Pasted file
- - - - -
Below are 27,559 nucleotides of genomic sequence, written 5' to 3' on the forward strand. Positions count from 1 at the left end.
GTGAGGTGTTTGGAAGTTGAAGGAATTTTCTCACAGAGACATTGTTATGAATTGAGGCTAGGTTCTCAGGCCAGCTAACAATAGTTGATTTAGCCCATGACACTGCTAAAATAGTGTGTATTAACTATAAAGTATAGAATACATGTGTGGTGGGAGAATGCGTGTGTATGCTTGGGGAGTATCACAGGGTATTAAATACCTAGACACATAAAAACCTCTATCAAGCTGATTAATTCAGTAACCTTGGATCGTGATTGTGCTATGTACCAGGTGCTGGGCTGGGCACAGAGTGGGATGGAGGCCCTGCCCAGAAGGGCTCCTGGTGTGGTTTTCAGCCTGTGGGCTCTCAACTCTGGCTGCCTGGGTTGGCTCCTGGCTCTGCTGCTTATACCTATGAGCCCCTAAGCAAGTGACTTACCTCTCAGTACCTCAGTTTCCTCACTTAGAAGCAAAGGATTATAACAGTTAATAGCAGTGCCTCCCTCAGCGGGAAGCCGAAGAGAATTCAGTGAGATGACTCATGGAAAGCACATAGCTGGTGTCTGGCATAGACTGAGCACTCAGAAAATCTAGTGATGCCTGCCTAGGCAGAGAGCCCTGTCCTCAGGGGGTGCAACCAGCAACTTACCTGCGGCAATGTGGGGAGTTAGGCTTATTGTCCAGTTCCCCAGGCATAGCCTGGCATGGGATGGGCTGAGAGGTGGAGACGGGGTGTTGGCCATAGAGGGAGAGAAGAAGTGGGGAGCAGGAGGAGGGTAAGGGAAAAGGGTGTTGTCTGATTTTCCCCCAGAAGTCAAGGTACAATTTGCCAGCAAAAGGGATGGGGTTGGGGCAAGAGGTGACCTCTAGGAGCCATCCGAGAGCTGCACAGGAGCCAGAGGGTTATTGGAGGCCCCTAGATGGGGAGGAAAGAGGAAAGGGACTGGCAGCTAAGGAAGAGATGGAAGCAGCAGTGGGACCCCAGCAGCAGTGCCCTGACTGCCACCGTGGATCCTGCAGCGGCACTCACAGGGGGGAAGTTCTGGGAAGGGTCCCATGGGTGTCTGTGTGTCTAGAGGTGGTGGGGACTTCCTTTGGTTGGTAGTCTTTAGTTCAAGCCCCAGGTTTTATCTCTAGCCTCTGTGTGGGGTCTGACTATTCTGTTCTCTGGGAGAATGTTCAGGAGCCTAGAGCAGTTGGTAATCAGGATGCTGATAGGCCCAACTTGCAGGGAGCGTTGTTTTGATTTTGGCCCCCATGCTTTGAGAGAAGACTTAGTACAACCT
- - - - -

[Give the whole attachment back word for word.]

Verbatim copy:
Below are 27,559 nucleotides of genomic sequence, written 5' to 3' on the forward strand. Positions count from 1 at the left end.
GTGAGGTGTTTGGAAGTTGAAGGAATTTTCTCACAGAGACATTGTTATGAATTGAGGCTAGGTTCTCAGGCCAGCTAACAATAGTTGATTTAGCCCATGACACTGCTAAAATAGTGTGTATTAACTATAAAGTATAGAATACATGTGTGGTGGGAGAATGCGTGTGTATGCTTGGGGAGTATCACAGGGTATTAAATACCTAGACACATAAAAACCTCTATCAAGCTGATTAATTCAGTAACCTTGGATCGTGATTGTGCTATGTACCAGGTGCTGGGCTGGGCACAGAGTGGGATGGAGGCCCTGCCCAGAAGGGCTCCTGGTGTGGTTTTCAGCCTGTGGGCTCTCAACTCTGGCTGCCTGGGTTGGCTCCTGGCTCTGCTGCTTATACCTATGAGCCCCTAAGCAAGTGACTTACCTCTCAGTACCTCAGTTTCCTCACTTAGAAGCAAAGGATTATAACAGTTAATAGCAGTGCCTCCCTCAGCGGGAAGCCGAAGAGAATTCAGTGAGATGACTCATGGAAAGCACATAGCTGGTGTCTGGCATAGACTGAGCACTCAGAAAATCTAGTGATGCCTGCCTAGGCAGAGAGCCCTGTCCTCAGGGGGTGCAACCAGCAACTTACCTGCGGCAATGTGGGGAGTTAGGCTTATTGTCCAGTTCCCCAGGCATAGCCTGGCATGGGATGGGCTGAGAGGTGGAGACGGGGTGTTGGCCATAGAGGGAGAGAAGAAGTGGGGAGCAGGAGGAGGGTAAGGGAAAAGGGTGTTGTCTGATTTTCCCCCAGAAGTCAAGGTACAATTTGCCAGCAAAAGGGATGGGGTTGGGGCAAGAGGTGACCTCTAGGAGCCATCCGAGAGCTGCACAGGAGCCAGAGGGTTATTGGAGGCCCCTAGATGGGGAGGAAAGAGGAAAGGGACTGGCAGCTAAGGAAGAGATGGAAGCAGCAGTGGGACCCCAGCAGCAGTGCCCTGACTGCCACCGTGGATCCTGCAGCGGCACTCACAGGGGGGAAGTTCTGGGAAGGGTCCCATGGGTGTCTGTGTGTCTAGAGGTGGTGGGGACTTCCTTTGGTTGGTAGTCTTTAGTTCAAGCCCCAGGTTTTATCTCTAGCCTCTGTGTGGGGTCTGACTATTCTGTTCTCTGGGAGAATGTTCAGGAGCCTAGAGCAGTTGGTAATCAGGATGCTGATAGGCCCAACTTGCAGGGAGCGTTGTTTTGATTTTGGCCCCCATGCTTTGAGAGAAGACTTAGTACAACCT